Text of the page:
IN THE GREEN ROOM WITH
BRYAN FRANKLIN
The real risk of being a CEO
1 year ago

 

As a first-time CEO, as your company grows and the work becomes more complex, and while you have a team to help you with this goal, you’ll notice that fundamentally there becomes two different kinds of jobs to do.

The first job is to imagine new ways of growing the company, to forge new strategies, and to implement new systems which are either new innovations for the industry or just new innovations for you.

The second job is the management or maintenance of the existing systems or workflows that you already have in place. You might start out selling through a particular channel online and then decide that you want to open up different channels.

You then have two jobs – to maintain the online channel that is already working and then incrementally grow it over time and to go into a completely new territory.

Your first instinct to delegate may be hurting your growth

Since you can’t do everything and you are growing a team that forces you to choose what to delegate, it is the natural impulse for you to give yourself the job of growth and to delegate the management and maintenance.

To navigate this problem well, it is useful to think of every new idea in your business in three stages:

1. Ideation and proof of concept
2. Growth or scale or proliferation
3. Maintenance or incremental improvement or repetition

As a first-time CEO, it’s best for you to lead the effort in the first stage and the last stage, but to delegate the middle stage.

Let’s take a specific example.

You have a company with one product that is selling decently well in retail stores and a small team of five people. You decide that you want to have three new growth initiatives:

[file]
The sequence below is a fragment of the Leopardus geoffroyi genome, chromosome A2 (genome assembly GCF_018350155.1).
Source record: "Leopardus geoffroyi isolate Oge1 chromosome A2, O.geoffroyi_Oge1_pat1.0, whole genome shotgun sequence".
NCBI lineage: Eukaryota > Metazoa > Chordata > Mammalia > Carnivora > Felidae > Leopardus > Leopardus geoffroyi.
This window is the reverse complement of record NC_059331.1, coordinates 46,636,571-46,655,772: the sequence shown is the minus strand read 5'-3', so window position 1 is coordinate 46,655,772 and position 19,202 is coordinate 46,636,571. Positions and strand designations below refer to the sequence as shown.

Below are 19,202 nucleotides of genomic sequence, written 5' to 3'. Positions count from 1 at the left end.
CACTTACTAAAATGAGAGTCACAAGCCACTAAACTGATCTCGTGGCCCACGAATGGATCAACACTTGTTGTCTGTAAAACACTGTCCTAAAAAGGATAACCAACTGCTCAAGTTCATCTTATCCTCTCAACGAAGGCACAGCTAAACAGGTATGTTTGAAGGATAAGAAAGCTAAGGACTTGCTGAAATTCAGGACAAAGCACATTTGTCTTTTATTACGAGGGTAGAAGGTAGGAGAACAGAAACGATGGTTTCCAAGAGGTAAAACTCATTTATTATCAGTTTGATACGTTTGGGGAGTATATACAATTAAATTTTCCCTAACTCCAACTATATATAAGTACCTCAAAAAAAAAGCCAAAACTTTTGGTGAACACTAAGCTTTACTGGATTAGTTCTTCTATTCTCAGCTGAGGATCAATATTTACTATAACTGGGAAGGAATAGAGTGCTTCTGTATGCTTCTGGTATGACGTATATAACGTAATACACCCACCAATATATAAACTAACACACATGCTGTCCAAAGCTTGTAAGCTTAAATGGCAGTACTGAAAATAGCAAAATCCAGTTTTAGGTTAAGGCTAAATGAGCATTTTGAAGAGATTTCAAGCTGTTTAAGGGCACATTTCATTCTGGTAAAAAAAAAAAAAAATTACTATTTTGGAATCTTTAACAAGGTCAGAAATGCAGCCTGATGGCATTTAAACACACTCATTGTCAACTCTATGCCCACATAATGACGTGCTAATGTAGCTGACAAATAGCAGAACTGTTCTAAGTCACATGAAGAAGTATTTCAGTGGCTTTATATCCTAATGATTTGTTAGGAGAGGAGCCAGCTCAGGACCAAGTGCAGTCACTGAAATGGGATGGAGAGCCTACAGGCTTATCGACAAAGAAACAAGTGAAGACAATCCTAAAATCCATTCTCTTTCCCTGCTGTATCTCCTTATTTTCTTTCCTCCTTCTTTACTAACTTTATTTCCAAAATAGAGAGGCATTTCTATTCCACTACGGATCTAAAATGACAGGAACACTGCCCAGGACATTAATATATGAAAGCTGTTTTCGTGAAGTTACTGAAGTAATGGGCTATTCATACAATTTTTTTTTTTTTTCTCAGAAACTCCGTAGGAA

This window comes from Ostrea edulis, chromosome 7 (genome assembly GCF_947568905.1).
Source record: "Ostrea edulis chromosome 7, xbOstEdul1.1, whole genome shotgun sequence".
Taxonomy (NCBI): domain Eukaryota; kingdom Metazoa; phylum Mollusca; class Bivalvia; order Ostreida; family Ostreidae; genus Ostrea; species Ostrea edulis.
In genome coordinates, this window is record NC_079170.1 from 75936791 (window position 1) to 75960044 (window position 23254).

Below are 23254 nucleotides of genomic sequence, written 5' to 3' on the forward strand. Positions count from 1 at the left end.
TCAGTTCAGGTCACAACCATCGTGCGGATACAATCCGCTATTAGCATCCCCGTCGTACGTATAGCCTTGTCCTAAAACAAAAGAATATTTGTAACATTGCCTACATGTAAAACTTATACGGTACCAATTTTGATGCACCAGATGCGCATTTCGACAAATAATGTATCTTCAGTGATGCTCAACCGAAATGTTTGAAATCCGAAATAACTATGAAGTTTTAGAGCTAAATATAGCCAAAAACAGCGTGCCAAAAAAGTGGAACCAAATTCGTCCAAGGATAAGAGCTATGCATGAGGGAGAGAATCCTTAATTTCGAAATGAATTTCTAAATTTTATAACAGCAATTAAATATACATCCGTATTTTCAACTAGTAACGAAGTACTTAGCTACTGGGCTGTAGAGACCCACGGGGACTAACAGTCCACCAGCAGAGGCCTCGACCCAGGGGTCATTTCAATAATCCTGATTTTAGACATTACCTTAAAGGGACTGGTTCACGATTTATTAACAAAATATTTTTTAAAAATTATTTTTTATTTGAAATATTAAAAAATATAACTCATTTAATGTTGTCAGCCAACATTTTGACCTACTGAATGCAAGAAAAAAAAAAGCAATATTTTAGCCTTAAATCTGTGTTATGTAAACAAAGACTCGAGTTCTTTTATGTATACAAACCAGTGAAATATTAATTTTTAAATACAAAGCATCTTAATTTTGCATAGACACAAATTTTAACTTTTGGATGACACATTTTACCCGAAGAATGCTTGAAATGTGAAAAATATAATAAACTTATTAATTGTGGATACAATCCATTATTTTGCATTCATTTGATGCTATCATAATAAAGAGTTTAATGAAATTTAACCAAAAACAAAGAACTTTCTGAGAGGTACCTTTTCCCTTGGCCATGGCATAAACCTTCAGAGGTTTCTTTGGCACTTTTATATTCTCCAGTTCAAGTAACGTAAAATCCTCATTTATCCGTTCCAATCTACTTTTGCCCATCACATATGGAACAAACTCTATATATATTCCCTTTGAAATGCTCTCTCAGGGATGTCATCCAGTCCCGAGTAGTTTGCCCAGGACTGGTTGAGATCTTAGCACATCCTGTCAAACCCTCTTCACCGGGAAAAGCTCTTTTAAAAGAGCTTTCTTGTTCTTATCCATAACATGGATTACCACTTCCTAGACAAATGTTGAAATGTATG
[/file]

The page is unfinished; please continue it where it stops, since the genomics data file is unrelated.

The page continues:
1. Open up a direct-to-consumer online marketing campaign
2. Open up five new retail stores which have slightly different ways of doing business than the stores you’ve been successful in
3. Work closely with the main retail store and expand into new stores

These three initiatives fit nicely into the three stages: the first is the ideation and proof of concept, the second is an issue of scale, and the third is an issue of incremental improvement.

A quick note: In the second initiative, there are a ton of important decisions that are going to come up, like what to do about packaging and pricing, what margins do you negotiate with the new retailers, how much stock do you have to have , which stores and regions should you focus on, which brands should you focus on, what placement should you negotiate for in each store, etc.

These are the kinds of decisions that you need to delegate.

It’s going to be tempting to want to make those decisions yourself because you probably made them for your first set of retailers, but it is vital that you remove yourself from those kinds of decisions and hire people you trust to make them.

The true test of the first-time CEO comes the first time you notice one of your team members in a growth role making decisions that are different from ones you would make because it would feel to you like they are making a mistake.

But if you hired well, they’re going to be aware of different methods and different approaches that you don’t fully understand, which means that you have to trust them, which suggests that you should trust them to make decisions that you don’t agree with and let them follow through on them.

This is a very real risk because obviously bad decisions can cause sometimes catastrophic setbacks to companies.

CEOs and entrepreneurs are compensated for the risks they are willing to take, so hire extremely well and then trust, even if, and especially at the outset, it doesn’t look right to you.

The most effective way to use your team is to hire and delegate the second initiative (growth) almost completely to the team, asking what they need to be successful.

Here you ask, “I want you to go into five new stores over the next quarter, what do you need in order to do that?” and make sure you hire people that know how to create and maintain retail relationships.

They know they can be successful because they have a model of the stores you are in already, and though they are going to have to innovate because the new stores you are going into do business in a slightly different way, they are likely to have the creativity and commitment needed to make the project successful.

If you have a team of five you might delegate the third task of deepening the relationship with your key retailer, or you might do that one yourself just to support your team of growers, but certainly you’re going to be the one to innovate and manage the online channel just until the point that you’ve proven the concept and start making a few sales, then when it is time to grow that channel, it’s time to delegate.

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